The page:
of making an inkjet printhead comprising: providing a substrate having first and second opposite surfaces, forming a plurality of electrical contacts on the first surface of the substrate, forming a plurality of through-holes in the substrate each extending from the second surface of the substrate to meet the underside of a respective electrical contact on the first surface, and substantially filling each through-hole with a conductive material.
  2. 2. A method as claimed in claim 1 further comprising the step of: forming a plurality of ink ejection elements, the contacts being connected to the ink ejection elements to allow selective energisation of the elements.
  3. 3. A method as claimed in claim 1 or 2 further comprising the step of: providing a further plurality of electrical contacts on the second surface of the substrate each in contact with the conductive material in a respective through-hole.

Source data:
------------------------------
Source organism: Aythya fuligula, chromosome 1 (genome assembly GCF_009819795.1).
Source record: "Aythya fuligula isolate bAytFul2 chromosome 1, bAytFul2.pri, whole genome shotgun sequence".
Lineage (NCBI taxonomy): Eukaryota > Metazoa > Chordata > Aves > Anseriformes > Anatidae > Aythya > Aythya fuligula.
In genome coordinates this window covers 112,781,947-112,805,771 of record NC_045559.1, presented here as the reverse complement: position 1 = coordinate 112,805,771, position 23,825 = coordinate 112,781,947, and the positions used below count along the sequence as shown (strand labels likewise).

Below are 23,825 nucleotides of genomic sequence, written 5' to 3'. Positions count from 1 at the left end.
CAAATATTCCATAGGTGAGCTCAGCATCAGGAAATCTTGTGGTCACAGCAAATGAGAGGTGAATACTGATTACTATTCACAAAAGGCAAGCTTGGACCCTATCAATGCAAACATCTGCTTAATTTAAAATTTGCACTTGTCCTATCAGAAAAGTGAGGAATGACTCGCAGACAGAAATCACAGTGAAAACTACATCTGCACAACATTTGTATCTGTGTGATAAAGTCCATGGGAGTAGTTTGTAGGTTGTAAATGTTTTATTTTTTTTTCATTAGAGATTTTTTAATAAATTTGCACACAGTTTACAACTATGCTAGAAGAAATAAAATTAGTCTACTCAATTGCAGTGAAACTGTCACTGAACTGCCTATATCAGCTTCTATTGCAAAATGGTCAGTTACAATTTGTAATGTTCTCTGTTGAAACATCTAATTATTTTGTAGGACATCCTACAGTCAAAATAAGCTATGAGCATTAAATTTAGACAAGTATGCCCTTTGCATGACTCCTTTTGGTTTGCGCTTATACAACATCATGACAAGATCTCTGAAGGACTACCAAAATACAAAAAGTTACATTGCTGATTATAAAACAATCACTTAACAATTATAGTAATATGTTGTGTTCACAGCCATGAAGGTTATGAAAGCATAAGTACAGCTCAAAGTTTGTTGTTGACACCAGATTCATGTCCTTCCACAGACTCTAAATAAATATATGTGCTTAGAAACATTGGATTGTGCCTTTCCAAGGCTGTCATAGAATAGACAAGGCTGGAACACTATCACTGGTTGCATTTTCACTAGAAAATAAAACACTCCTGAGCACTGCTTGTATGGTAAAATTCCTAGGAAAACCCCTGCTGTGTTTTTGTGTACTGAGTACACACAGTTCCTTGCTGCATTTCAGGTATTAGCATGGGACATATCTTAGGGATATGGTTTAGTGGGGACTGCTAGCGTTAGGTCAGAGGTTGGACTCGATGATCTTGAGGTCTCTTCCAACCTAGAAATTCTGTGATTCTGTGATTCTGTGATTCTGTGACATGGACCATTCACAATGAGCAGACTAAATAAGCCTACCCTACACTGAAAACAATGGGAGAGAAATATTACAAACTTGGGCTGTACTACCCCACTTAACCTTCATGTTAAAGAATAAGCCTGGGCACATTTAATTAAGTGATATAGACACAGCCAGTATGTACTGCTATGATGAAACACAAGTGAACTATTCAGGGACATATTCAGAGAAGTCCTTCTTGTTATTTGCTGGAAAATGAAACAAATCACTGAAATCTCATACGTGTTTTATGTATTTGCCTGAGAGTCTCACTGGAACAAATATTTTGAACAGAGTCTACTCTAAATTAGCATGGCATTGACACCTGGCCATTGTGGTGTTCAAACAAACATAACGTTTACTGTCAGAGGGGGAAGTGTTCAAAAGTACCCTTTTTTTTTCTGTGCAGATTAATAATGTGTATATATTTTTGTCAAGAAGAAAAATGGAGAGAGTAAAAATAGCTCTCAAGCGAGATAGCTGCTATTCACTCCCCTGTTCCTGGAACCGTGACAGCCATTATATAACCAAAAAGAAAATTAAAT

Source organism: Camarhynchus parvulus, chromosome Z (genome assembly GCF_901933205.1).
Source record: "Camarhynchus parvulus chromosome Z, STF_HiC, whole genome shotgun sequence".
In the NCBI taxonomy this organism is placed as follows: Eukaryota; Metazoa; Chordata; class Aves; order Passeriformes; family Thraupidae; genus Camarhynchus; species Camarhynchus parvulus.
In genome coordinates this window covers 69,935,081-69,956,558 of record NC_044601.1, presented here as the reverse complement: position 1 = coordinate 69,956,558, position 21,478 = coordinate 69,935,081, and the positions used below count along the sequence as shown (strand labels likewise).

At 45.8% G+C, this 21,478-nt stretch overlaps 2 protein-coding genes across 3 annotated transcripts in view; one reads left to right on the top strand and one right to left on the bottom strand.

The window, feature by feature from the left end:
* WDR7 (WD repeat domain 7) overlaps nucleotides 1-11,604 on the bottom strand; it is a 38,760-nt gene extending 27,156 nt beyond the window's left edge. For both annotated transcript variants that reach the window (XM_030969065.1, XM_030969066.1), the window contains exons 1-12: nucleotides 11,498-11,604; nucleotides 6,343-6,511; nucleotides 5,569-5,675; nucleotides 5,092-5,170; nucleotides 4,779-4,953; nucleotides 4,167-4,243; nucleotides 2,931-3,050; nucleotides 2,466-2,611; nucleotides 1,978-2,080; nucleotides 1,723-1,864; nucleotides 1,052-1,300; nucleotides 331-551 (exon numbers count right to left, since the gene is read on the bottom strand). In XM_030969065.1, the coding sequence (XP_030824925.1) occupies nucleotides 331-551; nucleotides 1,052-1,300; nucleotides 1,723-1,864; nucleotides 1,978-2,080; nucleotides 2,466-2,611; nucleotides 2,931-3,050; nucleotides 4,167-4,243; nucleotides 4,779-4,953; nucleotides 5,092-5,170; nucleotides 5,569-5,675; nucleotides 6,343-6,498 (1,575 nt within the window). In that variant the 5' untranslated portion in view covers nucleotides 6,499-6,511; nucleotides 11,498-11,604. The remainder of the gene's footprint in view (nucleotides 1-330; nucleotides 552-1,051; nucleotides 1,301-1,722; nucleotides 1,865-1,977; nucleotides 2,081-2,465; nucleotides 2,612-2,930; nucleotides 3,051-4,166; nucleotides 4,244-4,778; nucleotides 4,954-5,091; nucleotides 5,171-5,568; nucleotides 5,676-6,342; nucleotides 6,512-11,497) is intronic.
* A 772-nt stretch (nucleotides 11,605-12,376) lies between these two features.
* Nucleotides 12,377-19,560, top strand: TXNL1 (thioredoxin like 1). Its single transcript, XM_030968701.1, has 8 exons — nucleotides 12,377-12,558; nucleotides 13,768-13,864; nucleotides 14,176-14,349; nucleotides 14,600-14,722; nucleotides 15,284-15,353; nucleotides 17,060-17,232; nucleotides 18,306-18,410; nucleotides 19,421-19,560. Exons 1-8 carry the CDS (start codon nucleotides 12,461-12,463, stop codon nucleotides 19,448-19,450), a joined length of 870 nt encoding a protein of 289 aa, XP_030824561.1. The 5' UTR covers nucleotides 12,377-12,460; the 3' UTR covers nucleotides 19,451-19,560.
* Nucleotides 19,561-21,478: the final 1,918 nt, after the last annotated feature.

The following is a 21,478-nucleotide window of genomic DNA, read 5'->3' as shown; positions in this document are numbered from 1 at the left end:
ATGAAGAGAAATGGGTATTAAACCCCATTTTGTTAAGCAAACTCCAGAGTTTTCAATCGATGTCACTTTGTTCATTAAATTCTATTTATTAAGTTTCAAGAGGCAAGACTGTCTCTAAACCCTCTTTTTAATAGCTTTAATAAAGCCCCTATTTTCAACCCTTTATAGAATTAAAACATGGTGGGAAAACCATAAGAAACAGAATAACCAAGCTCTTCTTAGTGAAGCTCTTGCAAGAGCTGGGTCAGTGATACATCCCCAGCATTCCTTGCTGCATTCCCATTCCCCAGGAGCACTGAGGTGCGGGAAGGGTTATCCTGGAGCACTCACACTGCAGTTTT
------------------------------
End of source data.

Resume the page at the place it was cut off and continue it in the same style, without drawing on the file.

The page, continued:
4. 4. A method as claimed in claim 1, 2 or 3, wherein the conductive material is copper.
  5. 5. A method as claimed in any preceding claim, wherein the through-holes are filled by electroplating.
  6. 6. A method as claimed in claim 3, 4 or 5, wherein the further electrical contacts are solder mounds.
    # # # # # # 1 # # .. # . .
  7. 7. A method as claimed in claims 2 to 6, wherein the ink ejection elements include a structure on the first substrate surface defining a plurality of ink ejection chambers and associated inkjet nozzles.
  8. 8. A method as claimed in claim 7, wherein the first electrical contacts are exposed beyond the edges of said structure.
  9. 9. A method as claimed in claim 7, wherein the first electrical contacts are covered by said structure.